Why Synagogues Need a Checklist Manifesto

I am not a doctor, and I don’t play one on TV, but that does not stop me from loving everything that Dr. Atul Gawande writes about medicine.   In particular, I love Gawande’s book The Checklist Manifesto, which captures how people can “get the stupid stuff right” in a world of increasing complications and complexity.   Today, eJewishPhilanthropy published an article I wrote about why synagogues need their own “Checklist Manifesto,” which you can read by clicking on this link.

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Synagogues Are More Than Spreadsheets

Sacred institutions do sacred work, yet oftentimes the hustle and bustle of leading a synagogue or Jewish organization keeps us from remembering that our institutions are far more than the sum of all the things that we need to manage.  Yesterday, The Times of Israel published a post I wrote on Tu B’Shevat and naming the power of our sacred work, which you can read by clicking on this link.

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The Best of the Year 2016: eJewishPhilanthropy

Today, I was honored to find out that my article “Will Your Synagogue Be a Club or a Cause?” was identified as one of the top ten articles on eJewishPhilanthropy for 2016.   If you are interested in rereading this piece, click on this link.

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Fools for Judaism

Just as we are commanded to publicize the miracle of Hanukkah by placing the Hanukkah lights in our windows, Jewish institutions must gain greater comfort at trumpeting their visions in a world where fewer and fewer Jews speak Judaism as a first language. Today, The Times of Israel published a post I wrote on what it means to be a “fool for Judaism” this Hanukkah, which you can read by clicking on this link.  Hag Urim Sameah!

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Can Synagogues Develop a Playbook to Survive Disruption?

Conversations about the future of synagogues tend to focus on content, while largely relegating questions of structure to second-tier status.   I propose that we pause and consider the possibility that synagogues are facing disruptive technologies that will affect their future in the same way that disruptive technologies affect many other marketplaces around North America.   Today, eJewishPhilanthropy published an article I wrote applying the theory of disruptive innovation to synagogue change, which you can read by clicking on this link.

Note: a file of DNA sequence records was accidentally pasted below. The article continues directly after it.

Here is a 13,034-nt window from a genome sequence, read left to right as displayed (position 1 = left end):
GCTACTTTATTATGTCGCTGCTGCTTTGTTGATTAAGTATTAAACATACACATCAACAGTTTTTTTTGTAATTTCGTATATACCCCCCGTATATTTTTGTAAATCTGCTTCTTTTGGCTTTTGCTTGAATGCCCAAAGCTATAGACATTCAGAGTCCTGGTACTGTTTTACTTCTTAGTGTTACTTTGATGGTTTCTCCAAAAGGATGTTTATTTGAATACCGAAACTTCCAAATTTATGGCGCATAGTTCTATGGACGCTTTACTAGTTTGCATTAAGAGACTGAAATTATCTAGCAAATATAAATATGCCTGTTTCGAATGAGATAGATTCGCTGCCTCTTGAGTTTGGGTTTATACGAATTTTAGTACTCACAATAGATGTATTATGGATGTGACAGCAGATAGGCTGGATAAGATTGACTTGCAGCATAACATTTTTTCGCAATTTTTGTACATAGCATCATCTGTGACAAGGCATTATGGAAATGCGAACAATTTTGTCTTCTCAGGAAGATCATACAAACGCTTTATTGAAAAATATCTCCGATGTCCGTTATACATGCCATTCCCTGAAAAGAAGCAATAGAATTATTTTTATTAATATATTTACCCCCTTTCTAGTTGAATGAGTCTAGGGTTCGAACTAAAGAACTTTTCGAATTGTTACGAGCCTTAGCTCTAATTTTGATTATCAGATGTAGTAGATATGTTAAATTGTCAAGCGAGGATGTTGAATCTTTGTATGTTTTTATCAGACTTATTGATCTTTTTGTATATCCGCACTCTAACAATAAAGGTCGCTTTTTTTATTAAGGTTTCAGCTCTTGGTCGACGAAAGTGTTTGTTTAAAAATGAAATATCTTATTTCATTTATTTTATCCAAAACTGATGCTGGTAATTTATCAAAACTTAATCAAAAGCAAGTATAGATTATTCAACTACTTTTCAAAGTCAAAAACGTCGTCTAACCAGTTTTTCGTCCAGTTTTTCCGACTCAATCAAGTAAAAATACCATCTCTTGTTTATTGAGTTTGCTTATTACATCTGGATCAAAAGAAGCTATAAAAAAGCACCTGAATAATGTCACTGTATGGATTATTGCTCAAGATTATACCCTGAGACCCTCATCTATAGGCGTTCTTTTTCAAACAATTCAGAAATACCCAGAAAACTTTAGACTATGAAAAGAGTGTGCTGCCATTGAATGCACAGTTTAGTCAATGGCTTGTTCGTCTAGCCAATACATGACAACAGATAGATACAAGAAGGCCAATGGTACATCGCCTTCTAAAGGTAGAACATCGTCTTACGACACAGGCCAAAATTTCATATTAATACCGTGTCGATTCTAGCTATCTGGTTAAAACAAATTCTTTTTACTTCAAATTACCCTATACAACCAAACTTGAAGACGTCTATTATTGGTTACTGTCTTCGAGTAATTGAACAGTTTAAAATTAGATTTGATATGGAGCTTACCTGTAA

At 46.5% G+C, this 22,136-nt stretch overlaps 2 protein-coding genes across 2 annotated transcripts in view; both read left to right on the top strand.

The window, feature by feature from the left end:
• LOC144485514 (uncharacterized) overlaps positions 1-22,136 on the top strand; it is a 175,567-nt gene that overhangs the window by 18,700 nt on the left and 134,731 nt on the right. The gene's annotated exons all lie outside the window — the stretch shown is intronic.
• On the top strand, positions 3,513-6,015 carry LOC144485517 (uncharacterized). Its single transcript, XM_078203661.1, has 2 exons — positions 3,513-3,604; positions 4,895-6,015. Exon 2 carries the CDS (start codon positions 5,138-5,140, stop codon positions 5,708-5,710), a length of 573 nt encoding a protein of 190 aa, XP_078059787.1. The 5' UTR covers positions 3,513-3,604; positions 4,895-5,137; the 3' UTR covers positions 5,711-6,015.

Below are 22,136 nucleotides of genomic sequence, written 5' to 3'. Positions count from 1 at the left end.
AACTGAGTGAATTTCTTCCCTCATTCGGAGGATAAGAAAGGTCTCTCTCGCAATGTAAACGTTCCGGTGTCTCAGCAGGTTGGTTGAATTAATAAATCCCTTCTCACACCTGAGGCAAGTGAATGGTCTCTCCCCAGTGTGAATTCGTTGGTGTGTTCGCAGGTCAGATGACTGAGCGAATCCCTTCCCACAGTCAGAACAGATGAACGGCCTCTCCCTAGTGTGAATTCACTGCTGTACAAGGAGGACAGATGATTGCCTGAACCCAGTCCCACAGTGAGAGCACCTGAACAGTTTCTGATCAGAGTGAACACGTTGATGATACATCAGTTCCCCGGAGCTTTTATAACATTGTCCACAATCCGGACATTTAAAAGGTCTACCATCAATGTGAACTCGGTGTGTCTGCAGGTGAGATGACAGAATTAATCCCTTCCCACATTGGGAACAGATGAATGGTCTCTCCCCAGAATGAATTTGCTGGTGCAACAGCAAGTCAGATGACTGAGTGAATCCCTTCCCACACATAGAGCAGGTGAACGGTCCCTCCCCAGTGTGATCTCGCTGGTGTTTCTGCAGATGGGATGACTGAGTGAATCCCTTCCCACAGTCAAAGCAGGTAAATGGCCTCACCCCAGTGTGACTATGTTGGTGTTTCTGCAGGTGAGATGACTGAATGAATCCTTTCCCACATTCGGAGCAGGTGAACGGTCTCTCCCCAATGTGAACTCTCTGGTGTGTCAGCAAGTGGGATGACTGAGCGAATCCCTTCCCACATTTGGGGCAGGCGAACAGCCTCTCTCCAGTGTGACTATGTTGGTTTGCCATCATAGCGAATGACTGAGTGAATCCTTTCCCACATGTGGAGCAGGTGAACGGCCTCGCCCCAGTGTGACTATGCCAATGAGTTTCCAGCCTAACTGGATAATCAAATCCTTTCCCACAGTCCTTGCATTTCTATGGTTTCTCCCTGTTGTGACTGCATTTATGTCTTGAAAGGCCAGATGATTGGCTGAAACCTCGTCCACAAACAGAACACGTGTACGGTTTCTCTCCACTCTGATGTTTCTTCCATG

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Unetaneh Tokef and Courageous Vulnerability

As Rosh HaShanah and Yom Kippur rapidly approach on the Jewish calendar, it is important that we take time to ask ourselves what these holidays teach us about what we gain by exposing our true selves as leaders.   Today, The Times of Israel published my latest blog post on Unetaneh Tokef and the power of vulnerability, which you can read by clicking on this link.

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Looking at Zion

Few things hurt the Jewish people more than our current inability to have an honest and civil conversation about Israel.   To change the conditions of the conversation, Israeli editor Yinon Royhman created Looking at Zion, an online forum where Jews around the world can share their honest thoughts about Israel.  I was honored to be interviewed for this project, and you can read my responses by clicking on this link.

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Institutions Are Not Holy

Jewish institutions are my life and my livelihood.   However, I consider it essential for Jewish leaders to remember that our mission and vision are far more important and holy than any given institutional structure.   Today, I published my latest piece in The Times of Israel about what Tisha B’Av can teach about the courage to name failure and align ourselves with God’s mission, which you can read by clicking on this link.

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Will Your Synagogue Be a Club or a Cause?

The synagogue of the twentieth-century was designed to be a club, a place where membership itself was a form of participation. But at a time when all membership organizations face dwindling numbers, a thriving synagogue in the twenty-first century must be a cause, a place where people invest their time, energy and money because the purpose and mission of that synagogue compels them to engage.   Today, eJewishPhilanthropy published an article I wrote about what it means for a synagogue to be a cause, which you can read by clicking on this link.

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Community, Covenant and Polarity Management

When trying to solve a painful and difficult challenge, leaders must developing a genuine sensitivity to diametrically opposing views so that they might develop the capacity to navigate a seemingly intractable problem, what Barry Johnson calls “polarity management.” This week, I published a blog post on The Times of Israel about Shavuot and whether or not the Jewish Community is capable of managing polarities together, particularly regarding intermarriage.   You can read the article by clicking on this link, and read a quote I gave to The Jewish Week about the challenges of working with interfaith families by clicking on this link.

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